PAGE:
A new vision for agriculture
momagri, movement for a world agricultural organization, is a think tank chaired by Christian Pèes.
It brings together, managers from the agricultural world and important people from external perspectives,
such as health, development, strategy and defense. Its objective is to promote regulation
of agricultural markets by creating new evaluation tools, such as economic models and indicators,
and by drawing up proposals for an agricultural and international food policy.
A look at the news

Will there be an outbreak of food riots in 2040?

July 6, 2015

The prospective scenario in a recent report by the British insurer Lloyds of London should make us shudder. According to the researchers in charge of this report, in 2040 the world will experience a societal collapse on a global scale due to food shortages and there will be an outbreak of food riots if measures are not taken beforehand.

These prospects are all the more disturbing when according to United Nations estimates for the Food and Agriculture Organization (FAO); we need to produce 70% more by 2050 to feed the 9.1 billion people who will populate the Earth. In developing countries, production is expected to even double by then.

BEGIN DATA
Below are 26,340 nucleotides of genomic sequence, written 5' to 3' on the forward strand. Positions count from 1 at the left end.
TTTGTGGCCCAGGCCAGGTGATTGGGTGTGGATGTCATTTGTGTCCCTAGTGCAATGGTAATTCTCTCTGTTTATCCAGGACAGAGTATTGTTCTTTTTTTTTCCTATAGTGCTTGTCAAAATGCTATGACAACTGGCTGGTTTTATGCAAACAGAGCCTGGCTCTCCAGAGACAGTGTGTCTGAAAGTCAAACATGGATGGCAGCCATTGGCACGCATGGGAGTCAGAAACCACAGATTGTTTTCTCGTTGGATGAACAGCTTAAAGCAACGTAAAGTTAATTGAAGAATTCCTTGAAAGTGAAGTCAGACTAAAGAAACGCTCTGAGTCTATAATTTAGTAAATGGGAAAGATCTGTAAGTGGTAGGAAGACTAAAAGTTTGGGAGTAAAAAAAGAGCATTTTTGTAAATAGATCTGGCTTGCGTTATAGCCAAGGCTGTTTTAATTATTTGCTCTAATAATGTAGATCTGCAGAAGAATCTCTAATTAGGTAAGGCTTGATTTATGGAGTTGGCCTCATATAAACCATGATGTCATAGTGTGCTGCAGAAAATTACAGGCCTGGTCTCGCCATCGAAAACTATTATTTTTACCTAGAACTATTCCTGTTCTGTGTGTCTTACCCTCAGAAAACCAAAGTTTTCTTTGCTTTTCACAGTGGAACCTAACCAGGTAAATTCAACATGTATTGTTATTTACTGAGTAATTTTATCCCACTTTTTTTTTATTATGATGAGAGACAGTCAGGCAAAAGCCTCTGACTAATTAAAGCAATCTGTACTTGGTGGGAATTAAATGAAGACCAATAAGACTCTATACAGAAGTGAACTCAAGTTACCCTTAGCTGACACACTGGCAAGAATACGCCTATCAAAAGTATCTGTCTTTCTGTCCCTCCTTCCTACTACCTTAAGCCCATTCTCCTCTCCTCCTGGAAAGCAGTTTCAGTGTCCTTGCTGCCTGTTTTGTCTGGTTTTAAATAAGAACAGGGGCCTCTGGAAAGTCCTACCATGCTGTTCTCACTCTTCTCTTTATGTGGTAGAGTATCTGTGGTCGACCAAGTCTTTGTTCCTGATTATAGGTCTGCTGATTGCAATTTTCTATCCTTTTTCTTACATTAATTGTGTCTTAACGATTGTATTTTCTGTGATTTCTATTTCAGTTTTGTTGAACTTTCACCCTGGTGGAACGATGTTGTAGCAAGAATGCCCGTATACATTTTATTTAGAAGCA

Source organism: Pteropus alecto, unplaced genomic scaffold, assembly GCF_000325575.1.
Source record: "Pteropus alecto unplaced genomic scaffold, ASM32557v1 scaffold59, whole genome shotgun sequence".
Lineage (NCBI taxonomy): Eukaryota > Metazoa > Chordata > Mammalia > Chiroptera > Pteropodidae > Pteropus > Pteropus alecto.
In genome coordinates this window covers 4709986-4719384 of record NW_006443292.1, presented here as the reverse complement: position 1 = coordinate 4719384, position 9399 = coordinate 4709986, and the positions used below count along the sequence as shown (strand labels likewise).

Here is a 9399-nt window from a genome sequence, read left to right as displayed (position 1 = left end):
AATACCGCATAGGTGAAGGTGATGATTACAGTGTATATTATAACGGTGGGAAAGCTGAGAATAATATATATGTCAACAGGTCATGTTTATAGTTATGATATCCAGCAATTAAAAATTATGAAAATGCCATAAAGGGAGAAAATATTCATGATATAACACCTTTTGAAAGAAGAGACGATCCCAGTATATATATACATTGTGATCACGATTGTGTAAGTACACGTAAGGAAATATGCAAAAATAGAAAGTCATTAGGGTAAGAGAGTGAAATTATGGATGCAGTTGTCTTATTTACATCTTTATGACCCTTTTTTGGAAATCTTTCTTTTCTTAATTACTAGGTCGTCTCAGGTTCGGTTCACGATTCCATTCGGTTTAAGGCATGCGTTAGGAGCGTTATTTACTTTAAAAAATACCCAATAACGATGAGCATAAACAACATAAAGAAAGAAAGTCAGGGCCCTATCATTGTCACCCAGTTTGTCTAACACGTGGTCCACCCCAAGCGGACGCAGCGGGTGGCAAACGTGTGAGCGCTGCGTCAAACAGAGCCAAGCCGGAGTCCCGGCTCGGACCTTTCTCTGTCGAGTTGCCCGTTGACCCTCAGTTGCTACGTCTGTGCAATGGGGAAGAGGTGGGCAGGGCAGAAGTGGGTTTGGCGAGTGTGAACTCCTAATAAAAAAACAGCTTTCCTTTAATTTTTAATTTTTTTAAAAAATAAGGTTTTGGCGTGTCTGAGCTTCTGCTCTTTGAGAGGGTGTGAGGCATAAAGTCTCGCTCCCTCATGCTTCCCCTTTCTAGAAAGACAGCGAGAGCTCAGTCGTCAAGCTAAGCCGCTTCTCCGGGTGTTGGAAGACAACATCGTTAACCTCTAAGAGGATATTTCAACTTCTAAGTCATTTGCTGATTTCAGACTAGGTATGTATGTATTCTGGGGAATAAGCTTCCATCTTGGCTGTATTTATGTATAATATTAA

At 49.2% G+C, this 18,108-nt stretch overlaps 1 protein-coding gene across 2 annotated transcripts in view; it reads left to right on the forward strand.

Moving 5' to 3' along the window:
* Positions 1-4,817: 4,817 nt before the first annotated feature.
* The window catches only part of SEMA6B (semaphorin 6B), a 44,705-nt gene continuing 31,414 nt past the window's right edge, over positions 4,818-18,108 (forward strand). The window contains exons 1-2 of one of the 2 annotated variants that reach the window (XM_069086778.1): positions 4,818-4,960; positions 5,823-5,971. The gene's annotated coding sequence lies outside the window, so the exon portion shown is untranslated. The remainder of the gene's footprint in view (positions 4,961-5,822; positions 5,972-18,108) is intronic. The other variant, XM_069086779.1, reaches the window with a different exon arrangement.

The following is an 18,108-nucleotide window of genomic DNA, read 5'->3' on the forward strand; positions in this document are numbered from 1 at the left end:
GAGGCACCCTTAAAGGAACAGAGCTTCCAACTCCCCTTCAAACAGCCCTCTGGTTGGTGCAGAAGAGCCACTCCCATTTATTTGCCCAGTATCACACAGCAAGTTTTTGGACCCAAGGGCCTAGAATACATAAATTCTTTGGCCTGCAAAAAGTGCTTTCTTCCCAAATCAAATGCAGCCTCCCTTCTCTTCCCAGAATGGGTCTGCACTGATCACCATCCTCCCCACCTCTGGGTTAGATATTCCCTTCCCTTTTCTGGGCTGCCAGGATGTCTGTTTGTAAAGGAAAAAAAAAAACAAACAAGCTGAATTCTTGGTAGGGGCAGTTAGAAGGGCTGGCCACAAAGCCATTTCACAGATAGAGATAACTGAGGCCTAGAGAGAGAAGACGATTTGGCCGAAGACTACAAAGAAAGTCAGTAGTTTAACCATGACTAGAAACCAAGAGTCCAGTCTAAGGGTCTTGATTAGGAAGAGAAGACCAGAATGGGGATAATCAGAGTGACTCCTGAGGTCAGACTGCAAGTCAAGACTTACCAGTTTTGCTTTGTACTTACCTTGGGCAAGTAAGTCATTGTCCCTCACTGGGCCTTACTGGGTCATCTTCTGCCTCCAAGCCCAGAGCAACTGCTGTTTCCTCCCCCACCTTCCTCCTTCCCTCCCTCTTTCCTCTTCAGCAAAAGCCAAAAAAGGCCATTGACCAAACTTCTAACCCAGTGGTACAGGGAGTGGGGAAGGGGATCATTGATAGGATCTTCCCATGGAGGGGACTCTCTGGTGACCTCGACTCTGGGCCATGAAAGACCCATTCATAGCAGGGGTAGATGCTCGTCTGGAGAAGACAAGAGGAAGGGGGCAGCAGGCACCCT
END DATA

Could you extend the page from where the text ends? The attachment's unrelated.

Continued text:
According to the worst case scenario drawn up by Lloyds, “a shock in production that will affect numerous regions and agricultural produce” will lead to the collapse of the global food system; a comprehensive food system that is already “under chronic pressure and which must meet a growing demand. Its vulnerability to disorder aggravated by factors such as climate change, water stress, ongoing globalization and political instability”.

Our food system is at the end of its tether and is becoming increasingly more vulnerable to unanticipated events and constrained by price hyper-volatility and increased systemic risk, the report said. Lloyd's estimates that as well as the return of El Nino, a soybean rust epidemic in Latin America and a wheat rust epidemic in the Caucasus, would be sufficient to plummet the entire global production from 7% to 11% for corn, soybean, rice and wheat. As a result their prices could quadruple compared to their value in 2000 (500% increase in rice prices in particular). Finally, the combination of these exogenous risks and the endogenous risks relative to market stability could potentially create significant social and political unrest especially in the Middle East, North Africa and Latin America.

What then are the alternatives beyond the urgent need to get out of this wait-and-see position? The fight against food waste and climate risks, the conservation of our water resources, continued research and innovation, will remain our missions for the coming decades. But they may not be sustainable without international cooperation and a binding framework able to establish principles, tools and indicators.

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Paris, 25 June 2019